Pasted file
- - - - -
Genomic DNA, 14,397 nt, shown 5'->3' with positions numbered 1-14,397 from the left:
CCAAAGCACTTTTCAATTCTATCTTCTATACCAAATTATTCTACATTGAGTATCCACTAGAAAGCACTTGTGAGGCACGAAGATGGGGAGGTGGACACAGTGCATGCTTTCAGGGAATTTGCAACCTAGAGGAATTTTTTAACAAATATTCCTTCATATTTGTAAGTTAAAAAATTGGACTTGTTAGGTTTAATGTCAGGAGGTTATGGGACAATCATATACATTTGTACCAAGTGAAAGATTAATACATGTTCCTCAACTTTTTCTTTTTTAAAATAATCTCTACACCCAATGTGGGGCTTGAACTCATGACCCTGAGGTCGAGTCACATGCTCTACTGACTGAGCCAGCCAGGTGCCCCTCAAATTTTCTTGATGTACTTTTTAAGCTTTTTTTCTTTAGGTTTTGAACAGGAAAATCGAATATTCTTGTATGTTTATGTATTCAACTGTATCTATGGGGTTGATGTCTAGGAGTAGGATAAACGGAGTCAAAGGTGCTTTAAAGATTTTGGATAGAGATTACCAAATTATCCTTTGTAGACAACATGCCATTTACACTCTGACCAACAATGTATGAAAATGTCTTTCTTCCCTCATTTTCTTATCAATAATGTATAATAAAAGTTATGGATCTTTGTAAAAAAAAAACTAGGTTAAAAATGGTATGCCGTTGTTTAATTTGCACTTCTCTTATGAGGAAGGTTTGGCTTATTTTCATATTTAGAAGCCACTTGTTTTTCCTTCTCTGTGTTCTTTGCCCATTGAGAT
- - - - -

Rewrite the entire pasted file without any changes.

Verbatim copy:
Genomic DNA, 14,397 nt, shown 5'->3' with positions numbered 1-14,397 from the left:
CCAAAGCACTTTTCAATTCTATCTTCTATACCAAATTATTCTACATTGAGTATCCACTAGAAAGCACTTGTGAGGCACGAAGATGGGGAGGTGGACACAGTGCATGCTTTCAGGGAATTTGCAACCTAGAGGAATTTTTTAACAAATATTCCTTCATATTTGTAAGTTAAAAAATTGGACTTGTTAGGTTTAATGTCAGGAGGTTATGGGACAATCATATACATTTGTACCAAGTGAAAGATTAATACATGTTCCTCAACTTTTTCTTTTTTAAAATAATCTCTACACCCAATGTGGGGCTTGAACTCATGACCCTGAGGTCGAGTCACATGCTCTACTGACTGAGCCAGCCAGGTGCCCCTCAAATTTTCTTGATGTACTTTTTAAGCTTTTTTTCTTTAGGTTTTGAACAGGAAAATCGAATATTCTTGTATGTTTATGTATTCAACTGTATCTATGGGGTTGATGTCTAGGAGTAGGATAAACGGAGTCAAAGGTGCTTTAAAGATTTTGGATAGAGATTACCAAATTATCCTTTGTAGACAACATGCCATTTACACTCTGACCAACAATGTATGAAAATGTCTTTCTTCCCTCATTTTCTTATCAATAATGTATAATAAAAGTTATGGATCTTTGTAAAAAAAAAACTAGGTTAAAAATGGTATGCCGTTGTTTAATTTGCACTTCTCTTATGAGGAAGGTTTGGCTTATTTTCATATTTAGAAGCCACTTGTTTTTCCTTCTCTGTGTTCTTTGCCCATTGAGAT